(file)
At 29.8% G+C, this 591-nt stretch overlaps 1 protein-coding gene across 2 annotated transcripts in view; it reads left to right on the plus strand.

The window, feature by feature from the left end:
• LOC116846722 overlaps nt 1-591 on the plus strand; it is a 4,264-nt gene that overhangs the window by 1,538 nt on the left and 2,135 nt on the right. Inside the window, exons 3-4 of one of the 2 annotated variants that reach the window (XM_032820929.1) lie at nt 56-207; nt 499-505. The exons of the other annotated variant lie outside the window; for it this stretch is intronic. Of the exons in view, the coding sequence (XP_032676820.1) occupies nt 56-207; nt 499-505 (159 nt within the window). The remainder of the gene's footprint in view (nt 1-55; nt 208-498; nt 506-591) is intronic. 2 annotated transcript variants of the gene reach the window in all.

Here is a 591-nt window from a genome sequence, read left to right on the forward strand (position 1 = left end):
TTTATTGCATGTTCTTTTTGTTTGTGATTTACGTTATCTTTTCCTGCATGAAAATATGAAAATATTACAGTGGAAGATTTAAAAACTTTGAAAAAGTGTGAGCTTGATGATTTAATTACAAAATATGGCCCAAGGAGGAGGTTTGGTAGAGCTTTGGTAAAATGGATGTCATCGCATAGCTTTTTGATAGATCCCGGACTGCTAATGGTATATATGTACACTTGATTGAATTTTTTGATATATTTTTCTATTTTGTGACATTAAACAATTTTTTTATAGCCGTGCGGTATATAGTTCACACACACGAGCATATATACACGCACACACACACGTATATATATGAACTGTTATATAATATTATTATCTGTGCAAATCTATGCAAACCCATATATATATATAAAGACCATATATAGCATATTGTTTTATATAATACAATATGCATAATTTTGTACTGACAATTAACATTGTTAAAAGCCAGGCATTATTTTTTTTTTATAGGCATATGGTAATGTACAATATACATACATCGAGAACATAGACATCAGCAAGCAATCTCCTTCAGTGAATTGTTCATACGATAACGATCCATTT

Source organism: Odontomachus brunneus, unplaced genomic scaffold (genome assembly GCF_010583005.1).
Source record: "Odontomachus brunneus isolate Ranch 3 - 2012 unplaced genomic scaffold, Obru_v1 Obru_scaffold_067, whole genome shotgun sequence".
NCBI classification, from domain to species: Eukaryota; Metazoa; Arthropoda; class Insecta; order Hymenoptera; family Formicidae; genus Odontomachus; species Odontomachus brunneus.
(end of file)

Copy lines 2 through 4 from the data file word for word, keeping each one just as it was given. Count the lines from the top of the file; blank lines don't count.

The window, feature by feature from the left end:
• LOC116846722 overlaps nt 1-591 on the plus strand; it is a 4,264-nt gene that overhangs the window by 1,538 nt on the left and 2,135 nt on the right. Inside the window, exons 3-4 of one of the 2 annotated variants that reach the window (XM_032820929.1) lie at nt 56-207; nt 499-505. The exons of the other annotated variant lie outside the window; for it this stretch is intronic. Of the exons in view, the coding sequence (XP_032676820.1) occupies nt 56-207; nt 499-505 (159 nt within the window). The remainder of the gene's footprint in view (nt 1-55; nt 208-498; nt 506-591) is intronic. 2 annotated transcript variants of the gene reach the window in all.

Here is a 591-nt window from a genome sequence, read left to right on the forward strand (position 1 = left end):